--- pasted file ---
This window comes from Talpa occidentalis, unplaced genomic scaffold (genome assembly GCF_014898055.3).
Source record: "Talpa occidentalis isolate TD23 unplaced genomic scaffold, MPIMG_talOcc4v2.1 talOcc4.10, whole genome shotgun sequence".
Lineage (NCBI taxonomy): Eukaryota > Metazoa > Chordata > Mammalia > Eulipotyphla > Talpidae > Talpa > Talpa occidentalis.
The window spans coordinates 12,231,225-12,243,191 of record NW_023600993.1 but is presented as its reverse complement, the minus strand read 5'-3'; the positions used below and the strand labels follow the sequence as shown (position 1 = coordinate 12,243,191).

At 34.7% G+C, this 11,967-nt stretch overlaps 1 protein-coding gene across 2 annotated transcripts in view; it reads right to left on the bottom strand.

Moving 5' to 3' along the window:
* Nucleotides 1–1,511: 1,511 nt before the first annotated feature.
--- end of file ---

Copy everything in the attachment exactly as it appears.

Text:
This window comes from Talpa occidentalis, unplaced genomic scaffold (genome assembly GCF_014898055.3).
Source record: "Talpa occidentalis isolate TD23 unplaced genomic scaffold, MPIMG_talOcc4v2.1 talOcc4.10, whole genome shotgun sequence".
Lineage (NCBI taxonomy): Eukaryota > Metazoa > Chordata > Mammalia > Eulipotyphla > Talpidae > Talpa > Talpa occidentalis.
The window spans coordinates 12,231,225-12,243,191 of record NW_023600993.1 but is presented as its reverse complement, the minus strand read 5'-3'; the positions used below and the strand labels follow the sequence as shown (position 1 = coordinate 12,243,191).

At 34.7% G+C, this 11,967-nt stretch overlaps 1 protein-coding gene across 2 annotated transcripts in view; it reads right to left on the bottom strand.

Moving 5' to 3' along the window:
* Nucleotides 1–1,511: 1,511 nt before the first annotated feature.